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I have a service (AccountService) which has around eight methods. One of these methods sends an email. I have another service (EmailService) which is constructor injected into the AccountService.

I was wondering whether it's necessary to do this because it feels like every time I add functionality with a dependency to a method I have to change all my tests where I'm mocking up the dependencies for the constructor. This feels like DI is actually making it harder to change things, rather than easier.

So I was thinking about using the DependencyResolver in my controller action which calls the AccountService to get hold of the EmailService and pass it in. However, will this affect my tests?

How would I go about testing the controller action that used the dependency resolver? Given that the account service is constructor injected by ninject into the AccountController.

Cheers.

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2 Answers

up vote 5 down vote accepted

Don't use the DependencyResolver in your Controller! Just use it to create the controller using Ninject (See https://github.com/ninject/ninject.web.mvc/wiki). Everything else should be created by Ninject using constructor injection.

Actually, Unit Testing with proper DI and a design that follows the SOLID principles is quite easy.

In the test fixture setup you do nothing else than creating a (dynamic) mock for each dependency and an instance of the object under test using the created mocks as dependencies. That way you have to call the constructor exactly once for all your tests for each class.

If testing is hard it's not because of DI but rather by either not following the SOLID principles (most likely the single responsibility principle) or because of bad tests e.g. Unittests that use real instances of dependencies rather than mocks or doing too much in your test fixture setup.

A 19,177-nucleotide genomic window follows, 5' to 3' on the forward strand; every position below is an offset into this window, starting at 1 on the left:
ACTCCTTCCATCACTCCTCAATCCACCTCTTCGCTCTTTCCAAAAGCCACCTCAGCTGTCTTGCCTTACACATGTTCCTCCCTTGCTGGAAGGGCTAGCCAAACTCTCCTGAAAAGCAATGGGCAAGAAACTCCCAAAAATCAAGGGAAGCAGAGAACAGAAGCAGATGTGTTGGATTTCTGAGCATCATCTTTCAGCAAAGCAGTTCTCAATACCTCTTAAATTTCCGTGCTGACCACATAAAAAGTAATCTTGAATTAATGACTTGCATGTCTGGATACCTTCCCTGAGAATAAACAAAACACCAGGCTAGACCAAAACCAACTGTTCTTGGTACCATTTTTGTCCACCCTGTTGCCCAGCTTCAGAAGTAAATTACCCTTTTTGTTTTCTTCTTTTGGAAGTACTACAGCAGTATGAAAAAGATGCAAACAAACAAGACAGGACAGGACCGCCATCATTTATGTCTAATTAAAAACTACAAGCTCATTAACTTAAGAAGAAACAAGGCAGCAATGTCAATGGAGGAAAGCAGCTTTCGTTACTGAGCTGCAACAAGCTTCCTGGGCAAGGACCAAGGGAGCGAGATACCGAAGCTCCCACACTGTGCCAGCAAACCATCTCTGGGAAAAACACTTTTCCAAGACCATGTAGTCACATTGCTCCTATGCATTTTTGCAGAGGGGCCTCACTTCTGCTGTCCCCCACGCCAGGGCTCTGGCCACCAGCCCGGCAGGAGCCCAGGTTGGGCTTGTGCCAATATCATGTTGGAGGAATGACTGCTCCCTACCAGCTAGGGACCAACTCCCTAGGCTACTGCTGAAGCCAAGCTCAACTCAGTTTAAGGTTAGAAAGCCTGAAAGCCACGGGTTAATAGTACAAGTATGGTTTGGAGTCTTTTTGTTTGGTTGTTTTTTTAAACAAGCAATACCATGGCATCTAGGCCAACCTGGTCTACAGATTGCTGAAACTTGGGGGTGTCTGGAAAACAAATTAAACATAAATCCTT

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You're probably right on the tests, should I be setting up the mocks as fields in my test fixtures so that I can add functionality to them? Occasionally I'll use fakes e.g. InMemoryRepository<Product> rather than Mock<IRepository<Product>>. It's not that things are hard to test, it's just because I tend to try and make tests atomic so all the set up is in each case. I'll review my services for SRP and try and move the initialisation of the class being tested out. Thanks for the tip. –  Rob Stevenson-Leggett May 4 '11 at 0:35
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Have you considered using the Property DI or is it necessary to inject it into the .ctor? BTW:for your tests are you using somekind of Mocking Framework (e.g. Moq, RhinoMocks)?

Hope it will help you.

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Property injection should be avoided unless the dependency is optional and the service can life without it. –  Remo Gloor May 3 '11 at 21:20
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